Bluff in Poker. Evaluating a Bluff in Real Money Poker Game
There’s lots of strategy writing online that lauds bluffing; some writers hold it up on a pedestal, as though it were the be-all and end-all tactic of poker. I’m not going to write a bunch of crap about soul-reading, being a hero, or keeping opponents honest in this article. I’m going to tell you how it is.
Here’s the deal: bluffing is great, but only when well-planned and well-executed. There is no worse play you can make in poker than a hasty bluff – such a play is literally throwing away money. You certainly want to be deceptive at times; but you want to calculate your deception and use it profitably.
There are certain scenarios in which you should bluff, and other scenarios in which you shouldn’t. Let’s take a deeper look at some examples of both, and figure out how we can optimize our poker bluffs in today’s online games.
Expected Value of a Poker Bluff
The key to proper bluffing is knowing the expected value of the play before you make it. If the expected value of a poker bluff turns out to be higher than the EV of other actions, then you should bluff.
A lot of the time, it will be easier to figure out how often a bluff needs to work to be profitable, and to act based on that heuristic. This is because we obviously can’t do complicated math at the tables in real-time. But we can certainly refer to benchmarks numbers we calculate off-table, just like most players do when estimating equity in a hand.
To calculate how often a bluff needs to be profitable, you basically need to subtract the amount you lose when a poker bluff fails from the amount you win when a bluff works. In mathematical form, this looks something like.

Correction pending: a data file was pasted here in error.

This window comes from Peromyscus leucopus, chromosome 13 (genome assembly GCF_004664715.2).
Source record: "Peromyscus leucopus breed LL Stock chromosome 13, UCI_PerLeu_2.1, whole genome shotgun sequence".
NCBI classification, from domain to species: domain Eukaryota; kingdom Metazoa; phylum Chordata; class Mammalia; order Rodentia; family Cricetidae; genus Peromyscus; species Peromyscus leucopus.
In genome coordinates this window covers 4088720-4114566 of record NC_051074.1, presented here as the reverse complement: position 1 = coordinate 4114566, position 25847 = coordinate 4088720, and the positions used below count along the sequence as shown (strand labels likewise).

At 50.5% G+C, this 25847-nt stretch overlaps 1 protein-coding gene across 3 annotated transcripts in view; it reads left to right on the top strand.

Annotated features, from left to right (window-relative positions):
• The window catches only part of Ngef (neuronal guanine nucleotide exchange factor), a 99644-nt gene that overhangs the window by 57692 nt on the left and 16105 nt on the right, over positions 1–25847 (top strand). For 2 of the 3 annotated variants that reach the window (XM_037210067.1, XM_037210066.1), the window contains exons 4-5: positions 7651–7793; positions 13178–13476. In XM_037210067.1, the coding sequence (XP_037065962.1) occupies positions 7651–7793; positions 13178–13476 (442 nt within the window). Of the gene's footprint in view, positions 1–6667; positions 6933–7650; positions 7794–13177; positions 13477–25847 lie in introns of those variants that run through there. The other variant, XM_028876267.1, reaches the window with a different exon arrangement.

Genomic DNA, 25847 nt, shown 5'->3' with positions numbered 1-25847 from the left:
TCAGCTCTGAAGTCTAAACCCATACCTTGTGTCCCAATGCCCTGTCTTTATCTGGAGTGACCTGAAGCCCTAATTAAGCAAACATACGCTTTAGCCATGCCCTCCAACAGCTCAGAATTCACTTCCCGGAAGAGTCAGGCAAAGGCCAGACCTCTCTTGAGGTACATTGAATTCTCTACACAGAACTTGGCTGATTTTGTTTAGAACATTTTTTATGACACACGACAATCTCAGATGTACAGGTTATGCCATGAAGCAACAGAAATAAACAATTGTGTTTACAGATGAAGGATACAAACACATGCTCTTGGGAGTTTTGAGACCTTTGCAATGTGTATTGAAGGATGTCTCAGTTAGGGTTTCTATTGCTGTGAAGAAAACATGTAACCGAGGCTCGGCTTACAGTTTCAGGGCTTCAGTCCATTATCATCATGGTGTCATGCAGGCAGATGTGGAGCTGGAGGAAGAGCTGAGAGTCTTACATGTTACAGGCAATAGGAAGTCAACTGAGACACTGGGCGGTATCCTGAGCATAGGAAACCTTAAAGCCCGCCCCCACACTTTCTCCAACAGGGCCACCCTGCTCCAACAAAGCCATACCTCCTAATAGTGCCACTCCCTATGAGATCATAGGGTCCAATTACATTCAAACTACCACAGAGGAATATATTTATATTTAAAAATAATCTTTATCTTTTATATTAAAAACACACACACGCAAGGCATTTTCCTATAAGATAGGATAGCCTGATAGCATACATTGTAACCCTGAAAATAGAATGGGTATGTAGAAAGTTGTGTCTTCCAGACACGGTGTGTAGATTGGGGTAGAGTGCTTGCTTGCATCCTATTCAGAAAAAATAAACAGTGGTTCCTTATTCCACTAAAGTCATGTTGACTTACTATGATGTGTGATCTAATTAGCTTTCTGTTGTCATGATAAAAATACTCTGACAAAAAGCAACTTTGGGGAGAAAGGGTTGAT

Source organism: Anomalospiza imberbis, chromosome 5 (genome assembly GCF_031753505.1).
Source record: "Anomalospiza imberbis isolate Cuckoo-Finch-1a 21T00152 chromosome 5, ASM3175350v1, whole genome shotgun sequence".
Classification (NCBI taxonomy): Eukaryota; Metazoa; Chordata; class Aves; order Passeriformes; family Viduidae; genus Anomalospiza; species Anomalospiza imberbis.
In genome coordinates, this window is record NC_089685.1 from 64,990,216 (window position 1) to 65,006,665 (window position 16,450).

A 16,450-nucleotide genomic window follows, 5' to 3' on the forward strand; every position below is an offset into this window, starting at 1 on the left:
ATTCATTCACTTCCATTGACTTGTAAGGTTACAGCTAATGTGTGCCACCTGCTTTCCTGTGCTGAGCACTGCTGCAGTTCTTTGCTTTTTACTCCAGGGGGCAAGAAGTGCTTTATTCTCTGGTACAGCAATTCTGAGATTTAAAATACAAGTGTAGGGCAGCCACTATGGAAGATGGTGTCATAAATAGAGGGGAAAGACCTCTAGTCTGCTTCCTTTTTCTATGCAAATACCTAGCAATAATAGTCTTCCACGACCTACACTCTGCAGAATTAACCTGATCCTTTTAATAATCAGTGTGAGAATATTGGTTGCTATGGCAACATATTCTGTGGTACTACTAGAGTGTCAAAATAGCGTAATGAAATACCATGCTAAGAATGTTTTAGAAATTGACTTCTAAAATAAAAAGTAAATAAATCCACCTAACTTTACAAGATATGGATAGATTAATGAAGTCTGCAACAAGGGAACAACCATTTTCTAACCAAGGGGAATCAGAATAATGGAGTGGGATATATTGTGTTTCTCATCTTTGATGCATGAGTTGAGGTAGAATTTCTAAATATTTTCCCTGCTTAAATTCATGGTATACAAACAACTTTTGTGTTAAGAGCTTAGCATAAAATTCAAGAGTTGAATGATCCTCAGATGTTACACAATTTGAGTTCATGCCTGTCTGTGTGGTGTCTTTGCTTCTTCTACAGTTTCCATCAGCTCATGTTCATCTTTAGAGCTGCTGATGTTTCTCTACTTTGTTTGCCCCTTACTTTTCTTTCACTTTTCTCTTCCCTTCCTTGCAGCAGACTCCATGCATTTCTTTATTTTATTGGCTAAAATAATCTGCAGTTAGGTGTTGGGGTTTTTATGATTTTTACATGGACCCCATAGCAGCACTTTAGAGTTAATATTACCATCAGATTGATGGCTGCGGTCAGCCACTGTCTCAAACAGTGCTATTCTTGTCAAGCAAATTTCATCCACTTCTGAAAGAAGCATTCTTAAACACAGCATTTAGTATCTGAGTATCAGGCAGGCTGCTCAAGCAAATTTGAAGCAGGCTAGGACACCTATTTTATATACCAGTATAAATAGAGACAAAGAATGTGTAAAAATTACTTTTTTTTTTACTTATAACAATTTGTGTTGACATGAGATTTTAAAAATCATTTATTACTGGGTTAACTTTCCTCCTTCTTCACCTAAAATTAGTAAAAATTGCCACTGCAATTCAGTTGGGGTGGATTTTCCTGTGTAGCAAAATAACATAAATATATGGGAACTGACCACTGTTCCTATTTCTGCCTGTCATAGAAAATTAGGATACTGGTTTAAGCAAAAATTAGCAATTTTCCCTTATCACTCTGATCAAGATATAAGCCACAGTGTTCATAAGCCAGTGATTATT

EVbluff = (Pwork)($win) – (Pfail)($lose)
Where Pwork equals the probability our bluff works, $win is the pot we take down when our bluff works, Pfail is the probability our bluff fails, and $lose is the amount we lose when our bluff fails (generally the size of our bet).
Let’s look at a common application of this formula, and try and discern some patterns in optimal bluffing frequencies.
Poker Bluff on the River
Often times, we’ll end up on the river with a marginal hand; or sometimes — although not often, let’s hope — even with total air. In these situations, we’ll almost always want to at least consider a bluff. If we don’t consider a bluff, we basically throw the pot at the mercy of our opponent; and that’s something we want to avoid at all costs.
We can set up the equation for a river bluff as follows:
EVbluff = (Pfold)($pot) – (Pcall+Praise)($bet)
Where Pfold equals the probability that villain will fold, $pot is the amount of cash up for grabs, Pcall equals the probability villain will call a bluff, Praise equals the probability villain will raise a bluff, and $bet is the amount we bet as a bluff.
We can figure out how often a 1/2 pot bluff needs to work as such:
EVbluff = (Pfold)100 – (1-Pfold)50
EVbluff = (Pfold)100 – 50 + 50(Pfold)
50 = 150(Pfold)
1/3 = Pfold
So a half-pot bet needs to be successful 1/3rd of the time to be profitable, or 33%.
We can figure out how often a 1/5 pot bet needs to work as follows:
EVbluff = (Pfold)100 – (1-Pfold)20
EVbluff = Pfold(100) – 20 + Pfold(20)
20 = Pfold(120)
1/6 = Pfold
So a one-fifth pot bet needs to work about 1/6th of the time, or ~17%, in order to be profitable.
Comparing Poker Bluff Frequency with Equity
Once you’ve figured out how often a poker bluff needs to work to be profitable, you need to compare the equity you’ve got in the hand in order to determine the overall EV of the play.
If you figure that there’s a 25% chance of your opponent folding to a bluff given his range, for example, a 1/5th-pot bet would be profitable. As we calculated above, a 1/5th pot bet needs to work about 17% of the time in order to be profitable. Since in this case your opponent will fold well over 17% of the time, you can go ahead and fire a barrel on the river.
Figuring out when to bluff and when to hold back is just a matter of keeping these calculations in mind. Practise them off-table in order to commit the common patterns to memory. Eventually, figuring out when to bluff will be second-nature to you at the tables.